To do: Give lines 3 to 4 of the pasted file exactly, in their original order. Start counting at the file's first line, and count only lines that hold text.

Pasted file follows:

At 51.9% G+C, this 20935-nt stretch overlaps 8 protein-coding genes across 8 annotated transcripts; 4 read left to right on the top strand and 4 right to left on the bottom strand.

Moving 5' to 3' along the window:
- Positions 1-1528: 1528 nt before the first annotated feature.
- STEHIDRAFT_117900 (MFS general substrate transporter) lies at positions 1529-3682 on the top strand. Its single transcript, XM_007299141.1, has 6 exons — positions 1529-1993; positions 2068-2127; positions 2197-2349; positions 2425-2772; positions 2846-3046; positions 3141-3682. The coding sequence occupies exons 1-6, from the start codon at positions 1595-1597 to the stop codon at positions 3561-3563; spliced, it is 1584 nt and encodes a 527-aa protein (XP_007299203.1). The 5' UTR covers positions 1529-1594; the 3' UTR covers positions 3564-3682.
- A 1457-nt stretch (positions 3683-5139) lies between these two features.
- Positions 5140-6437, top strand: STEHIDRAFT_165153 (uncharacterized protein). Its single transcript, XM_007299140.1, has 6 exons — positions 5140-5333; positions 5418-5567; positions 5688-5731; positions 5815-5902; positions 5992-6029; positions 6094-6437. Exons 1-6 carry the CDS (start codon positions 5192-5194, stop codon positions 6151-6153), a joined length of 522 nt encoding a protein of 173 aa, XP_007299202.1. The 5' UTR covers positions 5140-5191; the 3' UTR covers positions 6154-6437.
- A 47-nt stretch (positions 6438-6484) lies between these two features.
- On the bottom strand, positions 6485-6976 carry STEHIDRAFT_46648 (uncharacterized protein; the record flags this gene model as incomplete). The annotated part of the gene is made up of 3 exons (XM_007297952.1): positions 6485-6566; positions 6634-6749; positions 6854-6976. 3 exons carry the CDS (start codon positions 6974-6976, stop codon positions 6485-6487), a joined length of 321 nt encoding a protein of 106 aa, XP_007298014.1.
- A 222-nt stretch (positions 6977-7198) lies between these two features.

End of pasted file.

- Positions 1-1528: 1528 nt before the first annotated feature.
- STEHIDRAFT_117900 (MFS general substrate transporter) lies at positions 1529-3682 on the top strand. Its single transcript, XM_007299141.1, has 6 exons — positions 1529-1993; positions 2068-2127; positions 2197-2349; positions 2425-2772; positions 2846-3046; positions 3141-3682. The coding sequence occupies exons 1-6, from the start codon at positions 1595-1597 to the stop codon at positions 3561-3563; spliced, it is 1584 nt and encodes a 527-aa protein (XP_007299203.1). The 5' UTR covers positions 1529-1594; the 3' UTR covers positions 3564-3682.